Nearby, a boy in his early twenties wore a vintage brown tux, somehow both aware that he could work the look and unaware that it was tight in all the right places. Wren admired this briefly, then felt ashamed, as there must have been a decade between them. It was difficult having an aesthetic orientation that pulled every bit of male beauty with its tractor beam. If Wren wasn’t careful, his brain would beam up to another location where he could be with the beauty alone and talk about the weather, or maybe not talk; almost immediately it would beam back, blaming Wren for being so depraved, blaming beauty for attaching to a person. A crossbeam.

Though Wren had made the pact some years ago with a fellow addict – they had to stay off Oxycontin, he had to stay off Craigslist – he was seriously unsettled by recent news that the site had discontinued the personal ads, as if it were a collector’s coin he had kept, not intending to use it, just imagining the increasing value, knowing it could always be sold, but then found it had disappeared. It was like that quote from C.S. Lewis about thinking that if we are good enough, long enough, our poor deprived soul will be given permission to return to its fleshy desires.

Afterwards, at the reception, Wren provided commentary on the entire staff, a judge at an event: they hadn’t set the tables properly, weren’t dressed professionally, didn’t behave appropriately; he had plenty of adjectives and adverbs for them all. For example: someone spilled a huge bowl of salad near their table, and after 5 minutes of no one doing anything, Wren began cleaning it up with his bare hands. At this point a server walked by and asked if he needed a rag and Wren almost said “NO, I NEED YOU TO DO YOUR JOB.” It was his favorite part of the day, really. He was a guest, he was a server, he was a guest server, being invited into the work. He texted Franny about all of it and she replied, “give management a business card and say when they want good help, come find us.”

A week later, Wren remembered that he didn’t bring a card for the couple, which was the most he could do. It was frustrating when he didn’t do the most he could do. After reading a dozen cards, he finally selected one that had three panels – Faith, Hope, Love – connected with a ribbon that you could hang on the wall. There was a spot to compose a message. “Sincerest apologies for the delay in getting my shit together,” he wrote, “but there are few wedding cards that are not delusional, damaging or diabetically sweet. Instead, I found one that references the most challenging passage in all of the Bible! Never stop failing beautifully in your attempts to fulfill it.” He signed it with his name.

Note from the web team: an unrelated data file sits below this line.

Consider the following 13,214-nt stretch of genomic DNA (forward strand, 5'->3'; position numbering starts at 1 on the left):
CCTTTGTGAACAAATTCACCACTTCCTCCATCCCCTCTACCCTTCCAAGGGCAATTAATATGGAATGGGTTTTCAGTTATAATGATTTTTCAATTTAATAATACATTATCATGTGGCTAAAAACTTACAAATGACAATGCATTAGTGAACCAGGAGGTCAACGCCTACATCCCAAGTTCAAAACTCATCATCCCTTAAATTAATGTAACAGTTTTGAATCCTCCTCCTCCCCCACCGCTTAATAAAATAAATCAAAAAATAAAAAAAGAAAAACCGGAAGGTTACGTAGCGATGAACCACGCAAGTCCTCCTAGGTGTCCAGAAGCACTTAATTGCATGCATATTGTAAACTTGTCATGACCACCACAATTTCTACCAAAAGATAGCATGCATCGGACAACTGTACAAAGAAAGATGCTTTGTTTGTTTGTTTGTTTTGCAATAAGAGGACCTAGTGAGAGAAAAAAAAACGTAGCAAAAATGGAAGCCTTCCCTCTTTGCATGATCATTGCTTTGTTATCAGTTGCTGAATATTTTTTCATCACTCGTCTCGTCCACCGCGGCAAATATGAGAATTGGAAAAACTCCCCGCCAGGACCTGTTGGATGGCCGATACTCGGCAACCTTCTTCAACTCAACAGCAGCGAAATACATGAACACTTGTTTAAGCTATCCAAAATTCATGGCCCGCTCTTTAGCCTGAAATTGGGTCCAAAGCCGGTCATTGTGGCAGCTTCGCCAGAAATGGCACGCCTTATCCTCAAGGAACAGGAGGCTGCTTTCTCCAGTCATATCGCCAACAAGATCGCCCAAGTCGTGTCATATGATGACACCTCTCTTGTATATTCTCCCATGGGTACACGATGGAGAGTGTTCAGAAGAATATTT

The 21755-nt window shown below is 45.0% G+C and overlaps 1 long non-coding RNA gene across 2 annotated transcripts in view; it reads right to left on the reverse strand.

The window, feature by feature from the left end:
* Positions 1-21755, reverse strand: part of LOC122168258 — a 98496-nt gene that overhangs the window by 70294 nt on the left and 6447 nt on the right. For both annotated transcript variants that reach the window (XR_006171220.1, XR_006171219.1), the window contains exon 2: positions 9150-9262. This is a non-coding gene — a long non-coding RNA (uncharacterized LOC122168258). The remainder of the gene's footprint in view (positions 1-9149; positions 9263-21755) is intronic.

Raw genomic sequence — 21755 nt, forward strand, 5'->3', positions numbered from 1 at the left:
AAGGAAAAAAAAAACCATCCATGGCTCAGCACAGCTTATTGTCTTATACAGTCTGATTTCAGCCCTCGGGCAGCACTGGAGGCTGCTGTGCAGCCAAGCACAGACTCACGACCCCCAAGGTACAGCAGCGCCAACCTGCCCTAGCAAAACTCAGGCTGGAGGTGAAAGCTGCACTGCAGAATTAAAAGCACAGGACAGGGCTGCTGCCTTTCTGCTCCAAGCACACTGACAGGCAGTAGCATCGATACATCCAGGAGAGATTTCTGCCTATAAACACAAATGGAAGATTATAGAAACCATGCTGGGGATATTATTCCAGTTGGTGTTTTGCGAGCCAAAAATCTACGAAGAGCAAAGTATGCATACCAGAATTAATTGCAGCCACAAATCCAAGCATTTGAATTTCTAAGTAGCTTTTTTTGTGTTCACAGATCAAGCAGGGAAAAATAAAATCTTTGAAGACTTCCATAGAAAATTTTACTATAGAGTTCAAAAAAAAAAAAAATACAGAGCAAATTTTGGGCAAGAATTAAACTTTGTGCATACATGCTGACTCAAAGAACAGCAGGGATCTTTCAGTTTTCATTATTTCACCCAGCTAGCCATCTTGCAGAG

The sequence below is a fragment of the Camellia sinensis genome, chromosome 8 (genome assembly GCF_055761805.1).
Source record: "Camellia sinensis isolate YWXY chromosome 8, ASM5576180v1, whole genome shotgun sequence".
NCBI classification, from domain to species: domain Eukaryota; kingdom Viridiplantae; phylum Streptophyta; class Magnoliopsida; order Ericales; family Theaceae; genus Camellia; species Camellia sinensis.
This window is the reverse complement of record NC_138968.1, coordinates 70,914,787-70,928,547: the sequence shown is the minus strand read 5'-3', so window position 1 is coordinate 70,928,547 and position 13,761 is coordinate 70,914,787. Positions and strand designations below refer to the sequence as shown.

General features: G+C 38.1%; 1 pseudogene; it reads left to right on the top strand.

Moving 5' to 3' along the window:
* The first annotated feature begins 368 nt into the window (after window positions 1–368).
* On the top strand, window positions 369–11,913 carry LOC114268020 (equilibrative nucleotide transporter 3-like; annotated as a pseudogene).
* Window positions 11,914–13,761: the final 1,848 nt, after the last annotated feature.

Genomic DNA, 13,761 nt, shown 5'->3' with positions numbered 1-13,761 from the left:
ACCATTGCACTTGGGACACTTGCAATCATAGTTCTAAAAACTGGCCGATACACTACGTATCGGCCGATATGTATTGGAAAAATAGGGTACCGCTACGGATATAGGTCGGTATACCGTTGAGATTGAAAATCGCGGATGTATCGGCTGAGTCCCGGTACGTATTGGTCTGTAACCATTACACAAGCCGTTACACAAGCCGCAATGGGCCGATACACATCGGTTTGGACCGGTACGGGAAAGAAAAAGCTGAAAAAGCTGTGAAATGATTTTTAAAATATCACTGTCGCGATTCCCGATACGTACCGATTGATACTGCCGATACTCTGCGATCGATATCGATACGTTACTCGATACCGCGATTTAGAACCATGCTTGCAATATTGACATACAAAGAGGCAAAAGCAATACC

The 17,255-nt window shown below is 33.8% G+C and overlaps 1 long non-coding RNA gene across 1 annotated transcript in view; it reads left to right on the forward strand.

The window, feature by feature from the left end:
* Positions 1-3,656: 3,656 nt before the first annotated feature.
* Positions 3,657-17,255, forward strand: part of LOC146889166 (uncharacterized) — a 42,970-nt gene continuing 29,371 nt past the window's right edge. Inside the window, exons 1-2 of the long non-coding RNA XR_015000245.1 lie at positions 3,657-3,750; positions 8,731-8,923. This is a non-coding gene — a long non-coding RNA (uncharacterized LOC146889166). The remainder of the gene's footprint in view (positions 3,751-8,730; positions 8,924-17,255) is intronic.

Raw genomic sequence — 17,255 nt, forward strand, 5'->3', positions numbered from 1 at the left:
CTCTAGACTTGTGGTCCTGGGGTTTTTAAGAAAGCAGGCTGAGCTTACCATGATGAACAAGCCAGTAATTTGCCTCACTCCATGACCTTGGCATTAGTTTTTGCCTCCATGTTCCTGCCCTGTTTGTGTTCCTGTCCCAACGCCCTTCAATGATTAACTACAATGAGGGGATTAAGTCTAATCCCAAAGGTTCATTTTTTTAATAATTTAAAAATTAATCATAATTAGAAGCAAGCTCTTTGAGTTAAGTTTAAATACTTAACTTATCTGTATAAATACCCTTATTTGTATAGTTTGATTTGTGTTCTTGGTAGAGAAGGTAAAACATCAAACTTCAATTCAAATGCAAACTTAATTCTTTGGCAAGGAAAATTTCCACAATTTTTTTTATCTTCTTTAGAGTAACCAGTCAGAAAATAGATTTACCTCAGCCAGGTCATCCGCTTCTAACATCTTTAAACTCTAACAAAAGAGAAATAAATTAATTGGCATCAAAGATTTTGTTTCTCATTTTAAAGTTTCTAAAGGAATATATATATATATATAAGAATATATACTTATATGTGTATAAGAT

Some Greatness

It’s the sensation when you’re halfway to the airport and then, suddenly, certain you’ve forgotten something. You don’t know what it is, but you’re certain. This was how Ned experienced his life, most of the time – he should have prepared more, he should have accomplished more, more, more, more, it was an extended trance mix, on loop, in the background. He had reached that point in the mid-30’s where you are no longer judged by what you might do, but by what you haven’t done. Or maybe it’s just you who are doing the judging.

Ned had done things, but they weren’t good enough, they weren’t big enough, they weren’t enough. As he texted to a friend, “I am high on standards and low on self-esteem and have emotions that go up and down to meet both.” It definitely felt like Bibi Anderson and Liv Ullman in Persona, two faces blending together in a perpetual dissolve, both visible and in. He hated Ingmar Bergman films.

Occasionally, though, something would land, big enough to crush all of that with the weight of glory. Often it landed at a party. At the Doole house.

Everyone knew that Sheila and Prentice Doole’s parties were in their own time zone. They went on forever and were over in a flash. This one didn’t even start until 10 PM; the planning for it had started at the last one, around 2:30 AM, when Sheila was rhapsodizing about Twelfth Night. “We should read it together,” she said, with such authority that it became a commandment.

Ned didn’t need to be commanded, as he was always ready to obey Sheila, especially when a party was concerned. Somehow her invite list was invariably long on feelers, people who just radiated physical confidence and reached you with their rays. Normally Ned would swat away such intrusions to his personhood, but after drinking, his body’s drought would rise in a heat of demands. Simply put, there weren’t many opportunities for touch that were permitted by his conscience.